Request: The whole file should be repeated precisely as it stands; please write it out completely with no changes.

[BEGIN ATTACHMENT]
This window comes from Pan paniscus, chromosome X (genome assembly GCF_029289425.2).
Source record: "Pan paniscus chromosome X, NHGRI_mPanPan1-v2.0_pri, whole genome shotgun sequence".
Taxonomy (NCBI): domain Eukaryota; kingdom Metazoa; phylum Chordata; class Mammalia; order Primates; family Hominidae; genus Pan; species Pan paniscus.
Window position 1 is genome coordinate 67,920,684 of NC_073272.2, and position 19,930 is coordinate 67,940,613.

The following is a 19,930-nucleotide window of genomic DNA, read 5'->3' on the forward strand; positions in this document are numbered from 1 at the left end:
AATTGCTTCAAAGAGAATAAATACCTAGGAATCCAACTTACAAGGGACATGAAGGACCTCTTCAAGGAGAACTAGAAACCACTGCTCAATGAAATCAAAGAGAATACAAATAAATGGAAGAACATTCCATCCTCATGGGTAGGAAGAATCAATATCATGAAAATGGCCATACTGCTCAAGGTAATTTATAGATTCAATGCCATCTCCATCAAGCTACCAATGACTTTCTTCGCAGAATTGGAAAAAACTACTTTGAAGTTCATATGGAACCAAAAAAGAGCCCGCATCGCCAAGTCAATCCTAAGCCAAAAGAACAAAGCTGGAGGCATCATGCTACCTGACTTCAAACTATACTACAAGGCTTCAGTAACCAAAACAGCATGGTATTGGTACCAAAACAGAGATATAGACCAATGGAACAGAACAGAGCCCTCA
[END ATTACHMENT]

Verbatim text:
This window comes from Pan paniscus, chromosome X (genome assembly GCF_029289425.2).
Source record: "Pan paniscus chromosome X, NHGRI_mPanPan1-v2.0_pri, whole genome shotgun sequence".
Taxonomy (NCBI): domain Eukaryota; kingdom Metazoa; phylum Chordata; class Mammalia; order Primates; family Hominidae; genus Pan; species Pan paniscus.
Window position 1 is genome coordinate 67,920,684 of NC_073272.2, and position 19,930 is coordinate 67,940,613.

The following is a 19,930-nucleotide window of genomic DNA, read 5'->3' on the forward strand; positions in this document are numbered from 1 at the left end:
AATTGCTTCAAAGAGAATAAATACCTAGGAATCCAACTTACAAGGGACATGAAGGACCTCTTCAAGGAGAACTAGAAACCACTGCTCAATGAAATCAAAGAGAATACAAATAAATGGAAGAACATTCCATCCTCATGGGTAGGAAGAATCAATATCATGAAAATGGCCATACTGCTCAAGGTAATTTATAGATTCAATGCCATCTCCATCAAGCTACCAATGACTTTCTTCGCAGAATTGGAAAAAACTACTTTGAAGTTCATATGGAACCAAAAAAGAGCCCGCATCGCCAAGTCAATCCTAAGCCAAAAGAACAAAGCTGGAGGCATCATGCTACCTGACTTCAAACTATACTACAAGGCTTCAGTAACCAAAACAGCATGGTATTGGTACCAAAACAGAGATATAGACCAATGGAACAGAACAGAGCCCTCA